As a children’s book author, books have always been an important part of my life. No matter how often our family moved or how remote the places were that we lived, a cardboard barrel filled with books accompanied us every step of the way. My family loved to read to each other. My Dad liked to read aloud from Zane Grey westerns and my Mom read mysteries and loved to recite lines from Shakespeare’s Macbeth.
As I grew older, my brother, sister and I would use books as a springboard for discussions, sometimes even having arguments about what the author really meant or why he or she chose those particular words to tell that particular story. Books engaged us, challenged us and in many ways were time machines that could carry us back into ancient civilizations or hurtle us far into the future on another planet.
Through books, my siblings and I got to travel to places and eras we would never know in person. We had the opportunity to see the world the way our parents saw it when they were young. Slowly over years of storytelling, we began to know what made up those very specific times, the wonderful and the terrible. Our grandmother told us tales from her life growing up and we began to see how people made it through both difficult and happier eras. We began to understand why those well-worn books traveled with us from place to place.
Many books are really just intergenerational storytelling scripts. As I learned so much from books as a child, I learned equally from the storytelling of my mother, father, and grandmother. Different generations have much to share and learn from each other. My challenge to people of all ages is to make an effort to contact a family member from a different generation or make a friend from your community and be open to sharing stories with them.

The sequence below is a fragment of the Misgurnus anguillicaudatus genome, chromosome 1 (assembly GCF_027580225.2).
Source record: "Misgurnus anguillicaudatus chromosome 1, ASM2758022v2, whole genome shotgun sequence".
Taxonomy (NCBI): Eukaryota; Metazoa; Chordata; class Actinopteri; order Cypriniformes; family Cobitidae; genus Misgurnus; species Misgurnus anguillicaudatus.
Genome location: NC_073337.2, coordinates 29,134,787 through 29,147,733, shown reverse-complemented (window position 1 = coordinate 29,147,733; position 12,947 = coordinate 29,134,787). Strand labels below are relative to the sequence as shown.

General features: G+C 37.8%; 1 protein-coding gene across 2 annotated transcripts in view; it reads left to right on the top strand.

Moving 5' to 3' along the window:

This doesn’t have to be just a look back into the past either. You might be surprised how open your grandmother is to hear about all the new technologies you are using at school and at home. The sharing and storytelling in an intergenerational relationship can be a two-way street. Just remember that good storytelling is collaborative so be open to listening and speaking.
Here are a few tips that can help with the storytelling process:
- Stories about the past- especially events experienced by grandparents, parents or older family members are often fascinating to younger listeners (especially when those stories include how they made mistakes or got into trouble).
- The more you tell stories, the more vivid details become, the more you find yourself remembering.
- Keep listeners in the loop by involving them in the story.
- Build confidence and skill with younger listeners by giving them the floor to tell stories of their own.
- Don’t be afraid to ham it up.
- Don’t be afraid to tone it down. Sometimes what is wanted is a nice cozy cadence to fall asleep to.
- Keep in mind that storytelling is an interactive adventure and it’s okay if you land some place you weren’t expecting to end up in.
- If a story just doesn’t click, shift gears, start anew or turn to a book or game.
- Storytelling is like cooking from scratch, pay attention to timing and spice and don’t forget to enjoy yourself.
About the Writer
Nutshell Regatta in many ways is an homage to author Jonna Laster’s grandmother. The person that championed and introduced her to imaginative play. One of her favorite memories of imaginative play involves her visits to their home. “My grandmother would turn on any random soap opera and then turn the volume off. We would then make up the story for the actors. I would play dramatic chords on an electric piano and we would make up the dialogue for all the actors… we would create a lot of drama, it was so much fun. And also such a great learning exercise. “ Nutshell Regatta is Laster’s first children’s book.